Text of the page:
The spending bill hammered out by lawmakers Sunday night is considered a win for Democrats, and gives $50 million to fight opioid abuse, but is flat for insurers looking for stability in the Affordable Care Act market.
As expected, the bill includes no guarantee of Congressional funding for cost-sharing reduction payments to insurers.
The CSR payments, which insurers have said are necessary to stabilize premiums in the ACA market, remain intact for now.
There is no money included for the risk corridors program of the ACA, which is currently budget neutral and in litigation by numerous insurers.
It also includes no discretionary spending under the Affordable Care Act, funding that includes grants for training, retention and workforce development.
The bill funds the government through September. Lawmakers avoided a government shutdown Friday by passing a stop-gap measure through Friday, May 5. The spending bill is expected to go to a vote this week.
The spending bill does not cut funds to Planned Parenthood but continues the restriction on using those funds for abortions.
On the 340B drug program, the bill requests the Health Resources & Services Administration to provide a briefing to the appropriations committee on the status within 90 days of the bill's enactment.
It gives $50 million for opioid treatment, prevention and awareness. This is to encourage medical schools and teaching hospitals to enhance the curricular content on abuse and pain management for future prescribers and to provide education and training to medical schools and teaching hospitals.
With $500 million authorized by the 21st Century Cures Act, the bill increases funding for addiction to $650 million, Politico said.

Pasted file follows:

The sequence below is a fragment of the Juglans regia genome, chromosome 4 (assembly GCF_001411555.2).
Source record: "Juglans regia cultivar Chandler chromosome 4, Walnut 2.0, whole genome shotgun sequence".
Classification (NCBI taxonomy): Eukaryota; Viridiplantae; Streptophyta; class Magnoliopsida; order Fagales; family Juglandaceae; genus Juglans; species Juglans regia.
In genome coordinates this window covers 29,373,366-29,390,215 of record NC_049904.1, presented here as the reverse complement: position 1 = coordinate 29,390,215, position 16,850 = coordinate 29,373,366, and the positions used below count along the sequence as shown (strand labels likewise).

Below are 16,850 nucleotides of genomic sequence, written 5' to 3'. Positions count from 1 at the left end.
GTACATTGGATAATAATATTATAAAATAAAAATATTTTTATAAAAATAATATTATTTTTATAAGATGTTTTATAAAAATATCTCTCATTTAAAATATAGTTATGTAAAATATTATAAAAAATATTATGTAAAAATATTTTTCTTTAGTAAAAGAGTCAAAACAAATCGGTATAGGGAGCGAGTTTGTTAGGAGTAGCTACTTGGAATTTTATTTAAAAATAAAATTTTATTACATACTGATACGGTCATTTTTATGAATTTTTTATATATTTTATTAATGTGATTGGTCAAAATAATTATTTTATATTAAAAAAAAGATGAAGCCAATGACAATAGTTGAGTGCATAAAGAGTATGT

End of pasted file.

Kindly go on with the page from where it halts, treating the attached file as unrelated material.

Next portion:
It gives another $50 million for mental health services.
The Substance Abuse and Mental Health Administration gets $3.6 billion -- $130.5 million more than the Obama administration sought, Politico said.
The Centers for Disease Control and Prevention gets $7.3 billion, which includes appropriations and transfers from the ACA Prevention and Public Health Fund, and another $42 million for expanded efforts on combating prescription drug abuse, Politico said.
It gives $800,000 to the dental faculty loan repayment program.
It also includes more than $80 million for a maternal and child health block grant for Special Projects of Regional and National Significance. This includes $5.2 million for oral health, $3.6 million for epilepsy, $3 million for sickle cell disease and $477,000 for fetal alcohol syndrome.
It gives $47 million for a program on autism and other developmental disorders.
It provides $65.5 million for rural health outreach.
It gives $1.5 million for telehealth for HRSA to develop a plan to create a telehealth center of excellence to test the efficacy of telehealth services in both urban and rural locations.
The Centers for Disease Control and Prevention gets $6 billion, which includes $35 million in emergency funding for Flint, Michigan due to the water crisis there, and another $394 million to prevent and respond to the Zika virus.
It gives the National Institutes of Health a $2 billion funding increase, for a total $34 billion, according to Politico. The National Institutes of Health is the Department of Health and Human Services' medical research agency. Among the NIH initiatives is precision medicine, a medical model that tailors medical decisions, practices, or products to the individual patient.
HHS gets $73.5 billion, an increase of $2.8 billion, of which $2 billion goes to NIH.
It keeps the Office of the National Coordinator for Health Information Technology flat at around $60 million, according to Politico.
The Agency for Health Research and Quality gets $324 million under the plan, a $10 million drop in its current funding levels, Politico said.